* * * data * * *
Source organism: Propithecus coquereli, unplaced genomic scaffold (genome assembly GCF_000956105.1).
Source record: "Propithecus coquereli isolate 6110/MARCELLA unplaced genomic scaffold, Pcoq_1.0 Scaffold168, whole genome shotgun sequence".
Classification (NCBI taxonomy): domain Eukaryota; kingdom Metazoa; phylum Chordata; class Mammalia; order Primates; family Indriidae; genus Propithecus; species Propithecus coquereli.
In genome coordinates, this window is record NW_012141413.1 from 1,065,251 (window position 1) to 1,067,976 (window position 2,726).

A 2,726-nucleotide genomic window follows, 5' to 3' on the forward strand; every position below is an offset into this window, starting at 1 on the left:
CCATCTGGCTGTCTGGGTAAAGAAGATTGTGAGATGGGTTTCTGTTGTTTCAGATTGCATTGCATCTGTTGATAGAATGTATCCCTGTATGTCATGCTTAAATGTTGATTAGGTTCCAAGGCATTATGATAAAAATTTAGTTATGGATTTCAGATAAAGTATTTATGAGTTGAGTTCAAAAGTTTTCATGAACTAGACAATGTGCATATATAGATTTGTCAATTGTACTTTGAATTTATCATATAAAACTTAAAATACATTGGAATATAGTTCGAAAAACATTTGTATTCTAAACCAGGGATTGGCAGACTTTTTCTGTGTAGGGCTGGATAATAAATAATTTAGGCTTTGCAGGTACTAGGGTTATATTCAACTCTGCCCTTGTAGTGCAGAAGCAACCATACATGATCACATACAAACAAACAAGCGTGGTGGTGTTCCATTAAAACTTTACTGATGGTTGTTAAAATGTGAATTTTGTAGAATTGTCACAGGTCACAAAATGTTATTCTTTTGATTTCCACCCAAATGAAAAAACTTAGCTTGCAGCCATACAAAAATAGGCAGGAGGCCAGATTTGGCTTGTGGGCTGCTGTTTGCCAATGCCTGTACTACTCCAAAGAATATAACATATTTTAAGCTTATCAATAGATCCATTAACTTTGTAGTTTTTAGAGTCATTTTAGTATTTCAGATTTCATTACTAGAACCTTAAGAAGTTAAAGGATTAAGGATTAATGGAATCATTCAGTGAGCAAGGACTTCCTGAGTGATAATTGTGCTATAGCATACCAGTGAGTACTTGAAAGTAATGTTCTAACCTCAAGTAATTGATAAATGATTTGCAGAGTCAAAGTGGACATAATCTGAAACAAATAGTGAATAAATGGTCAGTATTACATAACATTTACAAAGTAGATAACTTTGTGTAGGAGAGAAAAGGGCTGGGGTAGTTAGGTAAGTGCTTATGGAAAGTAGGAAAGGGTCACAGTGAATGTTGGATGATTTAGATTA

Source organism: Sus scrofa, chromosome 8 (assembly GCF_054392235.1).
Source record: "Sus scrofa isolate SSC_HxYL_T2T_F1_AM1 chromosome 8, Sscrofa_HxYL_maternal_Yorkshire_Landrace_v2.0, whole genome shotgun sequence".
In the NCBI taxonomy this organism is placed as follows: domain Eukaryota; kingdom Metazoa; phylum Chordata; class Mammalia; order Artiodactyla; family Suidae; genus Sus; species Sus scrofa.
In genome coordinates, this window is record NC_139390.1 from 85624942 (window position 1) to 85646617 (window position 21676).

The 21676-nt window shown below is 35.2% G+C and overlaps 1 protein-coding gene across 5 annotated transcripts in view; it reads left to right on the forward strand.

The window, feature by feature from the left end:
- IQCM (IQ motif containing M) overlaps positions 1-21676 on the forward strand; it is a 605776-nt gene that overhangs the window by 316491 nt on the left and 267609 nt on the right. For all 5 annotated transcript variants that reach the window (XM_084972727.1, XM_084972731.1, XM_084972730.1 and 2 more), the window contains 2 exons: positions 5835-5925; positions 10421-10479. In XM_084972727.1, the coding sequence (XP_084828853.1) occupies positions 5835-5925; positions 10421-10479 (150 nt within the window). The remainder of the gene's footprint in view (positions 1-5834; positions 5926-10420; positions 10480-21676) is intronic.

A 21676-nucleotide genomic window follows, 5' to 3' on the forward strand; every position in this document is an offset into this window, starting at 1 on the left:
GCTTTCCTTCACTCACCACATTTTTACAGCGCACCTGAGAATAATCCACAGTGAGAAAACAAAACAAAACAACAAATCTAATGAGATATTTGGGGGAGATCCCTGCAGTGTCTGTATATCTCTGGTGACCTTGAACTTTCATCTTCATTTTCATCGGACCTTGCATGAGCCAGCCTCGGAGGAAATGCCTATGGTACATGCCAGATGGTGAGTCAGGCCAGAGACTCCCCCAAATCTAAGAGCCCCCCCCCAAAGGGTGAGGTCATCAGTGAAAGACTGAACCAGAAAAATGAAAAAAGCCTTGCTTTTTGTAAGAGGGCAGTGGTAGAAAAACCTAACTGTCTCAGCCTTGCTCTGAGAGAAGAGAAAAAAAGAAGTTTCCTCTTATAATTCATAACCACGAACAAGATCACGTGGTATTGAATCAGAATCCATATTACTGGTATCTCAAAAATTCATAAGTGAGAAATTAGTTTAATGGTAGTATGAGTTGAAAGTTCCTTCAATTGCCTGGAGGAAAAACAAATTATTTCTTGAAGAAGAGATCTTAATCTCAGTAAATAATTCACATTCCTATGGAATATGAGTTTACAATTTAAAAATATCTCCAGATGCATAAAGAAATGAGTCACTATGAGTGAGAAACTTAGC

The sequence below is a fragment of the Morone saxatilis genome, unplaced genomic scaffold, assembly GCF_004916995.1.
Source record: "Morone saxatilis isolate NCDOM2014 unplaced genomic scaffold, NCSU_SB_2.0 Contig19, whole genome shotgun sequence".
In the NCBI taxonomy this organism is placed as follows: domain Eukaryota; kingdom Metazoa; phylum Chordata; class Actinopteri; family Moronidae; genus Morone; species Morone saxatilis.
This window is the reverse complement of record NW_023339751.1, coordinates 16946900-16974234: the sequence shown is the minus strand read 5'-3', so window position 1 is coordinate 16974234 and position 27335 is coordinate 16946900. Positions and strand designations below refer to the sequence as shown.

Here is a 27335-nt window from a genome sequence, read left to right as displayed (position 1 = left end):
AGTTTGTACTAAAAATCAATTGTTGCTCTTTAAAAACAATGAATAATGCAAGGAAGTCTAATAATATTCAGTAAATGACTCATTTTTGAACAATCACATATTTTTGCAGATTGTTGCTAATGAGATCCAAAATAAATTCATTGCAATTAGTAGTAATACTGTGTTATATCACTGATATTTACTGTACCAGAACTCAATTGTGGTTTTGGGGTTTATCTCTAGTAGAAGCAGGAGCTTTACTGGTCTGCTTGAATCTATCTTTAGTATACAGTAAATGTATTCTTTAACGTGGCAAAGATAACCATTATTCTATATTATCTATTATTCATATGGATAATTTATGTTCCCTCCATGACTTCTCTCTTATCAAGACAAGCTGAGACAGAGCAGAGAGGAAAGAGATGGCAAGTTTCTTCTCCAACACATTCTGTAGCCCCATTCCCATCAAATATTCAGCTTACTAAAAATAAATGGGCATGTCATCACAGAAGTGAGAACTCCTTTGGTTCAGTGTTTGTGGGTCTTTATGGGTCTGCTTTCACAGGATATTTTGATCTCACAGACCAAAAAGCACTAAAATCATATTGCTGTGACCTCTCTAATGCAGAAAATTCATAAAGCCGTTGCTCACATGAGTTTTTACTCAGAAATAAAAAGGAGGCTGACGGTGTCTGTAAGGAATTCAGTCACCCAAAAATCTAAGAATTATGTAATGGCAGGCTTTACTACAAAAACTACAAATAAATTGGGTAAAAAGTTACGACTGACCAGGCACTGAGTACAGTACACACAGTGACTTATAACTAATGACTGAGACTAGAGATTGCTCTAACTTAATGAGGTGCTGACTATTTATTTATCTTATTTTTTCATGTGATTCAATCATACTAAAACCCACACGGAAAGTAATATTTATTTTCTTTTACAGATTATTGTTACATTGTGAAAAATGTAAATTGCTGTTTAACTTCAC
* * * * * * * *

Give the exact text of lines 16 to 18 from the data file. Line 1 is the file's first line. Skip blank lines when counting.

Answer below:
The sequence below is a fragment of the Morone saxatilis genome, unplaced genomic scaffold, assembly GCF_004916995.1.
Source record: "Morone saxatilis isolate NCDOM2014 unplaced genomic scaffold, NCSU_SB_2.0 Contig19, whole genome shotgun sequence".
In the NCBI taxonomy this organism is placed as follows: domain Eukaryota; kingdom Metazoa; phylum Chordata; class Actinopteri; family Moronidae; genus Morone; species Morone saxatilis.